Lordman Lekalkuli (National Drought Management Authority) welcomed participants to the meeting (see appendix 1 for a full list of participants) and invited a local elder to bless the meeting with a word of prayer. He then recapped the process that had brought all the partners and the participants together. Describing a process that had been on – going for four years, Lordman outlined the six workshops that had taken place in order to design a collaborative approach to addressing climate vulnerabilities in Isiolo County.

There was then a short discussion on the importance of mainstreaming climate change and the opportunities afforded by the process of government devolution for affecting real change in the way ‘development is done’. It was explained that the partnership between the Ministry of State for Development of Northern Kenya and Other Arid Lands (MSDNKOAL) ; the Ministry of Planning, National Development and Vision 2030 (MP NDV2030); t he Kenya Mete orological Department (KMD); the International Institute for Environment and Development (IIED) ; and the Resource Advocacy Programme (RAP) is focused on bringing together local and formal processes of planning to strengthen communities’ climate resilience.

Participants identified the Kisamburu word for climate change – ‘nkibelekenyataesiwo’ and highlighted the changes they had witnessed. These changes included higher temperatures, more erratic rainfall and more frequent droughts . Other linked effects were also mentioned, such as changes in trees and grasses and the spread of insects which used to be restricted to the lowlands. The overall schedule for the 5 – day process was outlined (see appendix 2) and agreed with participants. Then the agenda for the community meeting element was agreed. The first day would be devoted to exploring the livelihood types and conceptions of poverty within Oldonyiro community. The background to the Resilience Assessment (RA) and the Climate Adaptation Fund (CAF) would also be outlined before beginning a discussion on the history of climate hazards and the key components of the pastoral livelihood system.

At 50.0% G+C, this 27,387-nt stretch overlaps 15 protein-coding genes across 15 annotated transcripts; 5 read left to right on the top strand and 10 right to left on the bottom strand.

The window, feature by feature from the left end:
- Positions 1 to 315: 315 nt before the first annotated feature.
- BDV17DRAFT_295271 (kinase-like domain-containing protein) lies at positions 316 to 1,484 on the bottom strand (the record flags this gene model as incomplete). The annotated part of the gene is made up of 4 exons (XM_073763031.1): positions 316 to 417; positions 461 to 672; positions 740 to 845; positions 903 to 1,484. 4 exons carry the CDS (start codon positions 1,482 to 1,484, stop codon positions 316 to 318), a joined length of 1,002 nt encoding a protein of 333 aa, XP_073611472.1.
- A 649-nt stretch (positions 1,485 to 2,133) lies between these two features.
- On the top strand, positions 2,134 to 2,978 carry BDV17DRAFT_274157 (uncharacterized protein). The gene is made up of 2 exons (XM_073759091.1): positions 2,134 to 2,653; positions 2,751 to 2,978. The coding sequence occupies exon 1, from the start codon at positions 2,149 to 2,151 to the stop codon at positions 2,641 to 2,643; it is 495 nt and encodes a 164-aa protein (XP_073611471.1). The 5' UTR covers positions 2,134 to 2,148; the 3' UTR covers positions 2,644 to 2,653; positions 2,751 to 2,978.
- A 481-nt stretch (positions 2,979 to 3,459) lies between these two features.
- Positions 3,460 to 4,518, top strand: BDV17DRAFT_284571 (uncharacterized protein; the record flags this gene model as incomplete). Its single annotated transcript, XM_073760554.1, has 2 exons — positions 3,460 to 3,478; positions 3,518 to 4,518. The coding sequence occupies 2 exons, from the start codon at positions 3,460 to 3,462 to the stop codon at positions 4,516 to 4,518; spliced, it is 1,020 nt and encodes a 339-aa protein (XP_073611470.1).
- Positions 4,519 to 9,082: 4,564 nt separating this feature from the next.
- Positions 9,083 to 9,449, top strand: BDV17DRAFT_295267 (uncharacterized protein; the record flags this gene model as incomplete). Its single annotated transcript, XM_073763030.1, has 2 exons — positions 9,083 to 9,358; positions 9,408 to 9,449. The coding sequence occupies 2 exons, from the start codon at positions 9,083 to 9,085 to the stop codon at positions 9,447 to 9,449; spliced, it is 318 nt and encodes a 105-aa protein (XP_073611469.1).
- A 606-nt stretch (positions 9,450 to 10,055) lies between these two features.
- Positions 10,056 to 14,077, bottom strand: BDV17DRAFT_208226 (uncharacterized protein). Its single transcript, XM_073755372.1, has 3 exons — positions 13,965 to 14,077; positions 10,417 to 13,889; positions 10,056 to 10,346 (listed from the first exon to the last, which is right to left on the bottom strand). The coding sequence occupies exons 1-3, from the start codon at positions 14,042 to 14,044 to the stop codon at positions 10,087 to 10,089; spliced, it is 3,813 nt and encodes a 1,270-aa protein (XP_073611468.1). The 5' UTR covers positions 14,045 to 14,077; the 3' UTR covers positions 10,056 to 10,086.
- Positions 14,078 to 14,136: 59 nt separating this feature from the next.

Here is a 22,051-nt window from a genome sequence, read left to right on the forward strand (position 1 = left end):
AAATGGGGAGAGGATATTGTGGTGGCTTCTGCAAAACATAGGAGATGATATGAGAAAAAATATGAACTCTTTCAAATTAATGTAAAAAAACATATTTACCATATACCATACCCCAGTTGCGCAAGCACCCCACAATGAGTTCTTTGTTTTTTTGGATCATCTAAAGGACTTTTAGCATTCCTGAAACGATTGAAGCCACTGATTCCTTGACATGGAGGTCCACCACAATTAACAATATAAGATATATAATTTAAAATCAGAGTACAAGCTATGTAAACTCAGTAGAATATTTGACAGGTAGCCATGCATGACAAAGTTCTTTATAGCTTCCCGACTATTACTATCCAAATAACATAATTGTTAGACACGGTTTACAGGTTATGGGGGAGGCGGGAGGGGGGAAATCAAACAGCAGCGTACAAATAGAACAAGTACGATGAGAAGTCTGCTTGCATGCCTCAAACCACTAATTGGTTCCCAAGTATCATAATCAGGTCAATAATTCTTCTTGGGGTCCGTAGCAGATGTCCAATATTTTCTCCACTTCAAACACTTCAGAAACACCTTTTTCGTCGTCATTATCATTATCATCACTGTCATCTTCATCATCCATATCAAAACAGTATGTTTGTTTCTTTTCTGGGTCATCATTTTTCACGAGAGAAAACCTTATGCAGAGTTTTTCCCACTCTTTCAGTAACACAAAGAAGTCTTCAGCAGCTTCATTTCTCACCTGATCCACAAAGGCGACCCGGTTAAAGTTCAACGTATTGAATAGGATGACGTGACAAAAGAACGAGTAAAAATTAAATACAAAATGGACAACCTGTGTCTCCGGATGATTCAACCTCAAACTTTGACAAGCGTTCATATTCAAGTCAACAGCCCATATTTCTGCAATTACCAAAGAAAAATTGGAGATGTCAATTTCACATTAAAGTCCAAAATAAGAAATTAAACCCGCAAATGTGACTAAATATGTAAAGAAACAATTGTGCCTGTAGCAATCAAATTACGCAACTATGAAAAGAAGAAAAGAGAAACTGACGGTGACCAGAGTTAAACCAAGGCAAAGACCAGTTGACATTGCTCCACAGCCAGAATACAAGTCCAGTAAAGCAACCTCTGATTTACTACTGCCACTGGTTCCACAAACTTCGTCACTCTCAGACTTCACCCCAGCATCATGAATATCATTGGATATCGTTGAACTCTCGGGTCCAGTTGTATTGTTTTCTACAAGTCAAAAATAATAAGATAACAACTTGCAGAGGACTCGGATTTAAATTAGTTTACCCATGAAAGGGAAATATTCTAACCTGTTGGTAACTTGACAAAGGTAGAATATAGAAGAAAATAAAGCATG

The second day would focus on processes that undermine the various livelihood systems and how the resilience of different livelihood types to climate variability could be enhanced through ‘public good type’ support. It was also agreed that there would be a resource mapping exercise to be completed at the end of the second day. After the RA team had conducted household and group interviews during days 3, 4, and 5 a feedback meeting was arranged with community participants for day 6. Although some of the participants were unable to attend the feedback meeting, they were able to provide alternative representation from their village/ area .

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